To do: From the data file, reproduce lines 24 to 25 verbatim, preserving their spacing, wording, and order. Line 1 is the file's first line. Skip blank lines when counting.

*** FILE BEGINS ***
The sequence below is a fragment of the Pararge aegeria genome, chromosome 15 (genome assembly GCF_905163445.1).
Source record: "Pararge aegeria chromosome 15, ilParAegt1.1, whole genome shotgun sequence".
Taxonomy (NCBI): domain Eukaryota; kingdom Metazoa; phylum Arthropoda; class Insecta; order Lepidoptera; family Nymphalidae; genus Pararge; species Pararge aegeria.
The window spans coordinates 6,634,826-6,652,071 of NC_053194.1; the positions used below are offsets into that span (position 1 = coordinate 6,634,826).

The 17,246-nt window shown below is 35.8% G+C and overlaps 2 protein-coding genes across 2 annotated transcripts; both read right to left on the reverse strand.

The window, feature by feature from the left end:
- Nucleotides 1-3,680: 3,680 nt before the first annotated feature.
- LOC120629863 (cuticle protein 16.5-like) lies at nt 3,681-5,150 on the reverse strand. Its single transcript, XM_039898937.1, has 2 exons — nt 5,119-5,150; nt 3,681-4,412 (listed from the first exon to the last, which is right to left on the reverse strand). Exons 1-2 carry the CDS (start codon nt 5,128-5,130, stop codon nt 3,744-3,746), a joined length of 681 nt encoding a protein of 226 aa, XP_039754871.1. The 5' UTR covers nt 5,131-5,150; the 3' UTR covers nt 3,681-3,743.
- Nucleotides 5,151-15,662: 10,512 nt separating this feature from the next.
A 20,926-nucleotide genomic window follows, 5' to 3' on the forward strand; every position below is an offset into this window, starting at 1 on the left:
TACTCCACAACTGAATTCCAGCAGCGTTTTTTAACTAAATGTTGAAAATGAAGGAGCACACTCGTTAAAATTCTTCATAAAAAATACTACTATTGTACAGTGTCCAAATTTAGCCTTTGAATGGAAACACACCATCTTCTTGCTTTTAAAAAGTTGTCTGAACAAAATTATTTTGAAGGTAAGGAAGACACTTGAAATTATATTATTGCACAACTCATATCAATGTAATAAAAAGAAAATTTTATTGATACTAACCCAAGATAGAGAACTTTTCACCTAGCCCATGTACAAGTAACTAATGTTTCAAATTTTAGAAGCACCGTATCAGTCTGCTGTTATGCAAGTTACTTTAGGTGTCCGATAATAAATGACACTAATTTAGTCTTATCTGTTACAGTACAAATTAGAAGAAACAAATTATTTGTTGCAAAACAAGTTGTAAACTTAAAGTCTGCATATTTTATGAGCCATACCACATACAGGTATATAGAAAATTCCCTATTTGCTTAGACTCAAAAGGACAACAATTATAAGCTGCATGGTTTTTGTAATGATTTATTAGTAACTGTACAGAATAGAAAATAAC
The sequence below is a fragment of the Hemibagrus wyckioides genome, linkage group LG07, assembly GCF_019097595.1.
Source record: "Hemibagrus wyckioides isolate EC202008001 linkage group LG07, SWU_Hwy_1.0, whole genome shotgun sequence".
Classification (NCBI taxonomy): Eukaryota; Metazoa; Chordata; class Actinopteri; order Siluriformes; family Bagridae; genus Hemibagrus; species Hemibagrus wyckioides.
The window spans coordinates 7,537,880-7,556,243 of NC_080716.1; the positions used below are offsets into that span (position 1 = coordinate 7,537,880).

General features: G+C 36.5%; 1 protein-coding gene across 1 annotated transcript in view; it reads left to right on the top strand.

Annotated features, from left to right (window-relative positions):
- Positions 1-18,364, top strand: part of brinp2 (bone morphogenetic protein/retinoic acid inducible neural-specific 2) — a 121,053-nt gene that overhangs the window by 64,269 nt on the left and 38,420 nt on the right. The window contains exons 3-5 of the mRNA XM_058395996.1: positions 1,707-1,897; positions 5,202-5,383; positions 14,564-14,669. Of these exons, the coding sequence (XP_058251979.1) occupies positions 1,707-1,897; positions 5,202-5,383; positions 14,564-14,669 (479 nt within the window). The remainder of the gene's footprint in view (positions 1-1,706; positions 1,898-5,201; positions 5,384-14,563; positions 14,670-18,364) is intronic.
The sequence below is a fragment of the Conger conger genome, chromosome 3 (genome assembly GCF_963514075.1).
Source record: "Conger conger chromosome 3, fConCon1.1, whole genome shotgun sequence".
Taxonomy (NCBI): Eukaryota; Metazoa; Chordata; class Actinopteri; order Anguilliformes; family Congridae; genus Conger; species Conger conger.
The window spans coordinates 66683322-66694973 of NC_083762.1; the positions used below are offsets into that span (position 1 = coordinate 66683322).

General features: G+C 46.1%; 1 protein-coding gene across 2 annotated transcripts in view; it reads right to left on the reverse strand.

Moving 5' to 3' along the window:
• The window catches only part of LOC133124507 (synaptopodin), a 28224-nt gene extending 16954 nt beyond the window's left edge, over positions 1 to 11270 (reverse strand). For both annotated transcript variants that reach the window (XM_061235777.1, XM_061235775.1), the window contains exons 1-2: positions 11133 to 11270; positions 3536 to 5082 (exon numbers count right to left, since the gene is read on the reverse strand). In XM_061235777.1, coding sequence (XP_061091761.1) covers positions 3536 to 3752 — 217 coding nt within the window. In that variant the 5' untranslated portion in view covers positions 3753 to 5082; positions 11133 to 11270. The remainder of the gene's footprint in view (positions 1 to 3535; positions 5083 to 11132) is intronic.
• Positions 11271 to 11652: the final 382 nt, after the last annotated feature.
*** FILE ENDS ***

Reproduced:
Moving 5' to 3' along the window:
• The window catches only part of LOC133124507 (synaptopodin), a 28224-nt gene extending 16954 nt beyond the window's left edge, over positions 1 to 11270 (reverse strand). For both annotated transcript variants that reach the window (XM_061235777.1, XM_061235775.1), the window contains exons 1-2: positions 11133 to 11270; positions 3536 to 5082 (exon numbers count right to left, since the gene is read on the reverse strand). In XM_061235777.1, coding sequence (XP_061091761.1) covers positions 3536 to 3752 — 217 coding nt within the window. In that variant the 5' untranslated portion in view covers positions 3753 to 5082; positions 11133 to 11270. The remainder of the gene's footprint in view (positions 1 to 3535; positions 5083 to 11132) is intronic.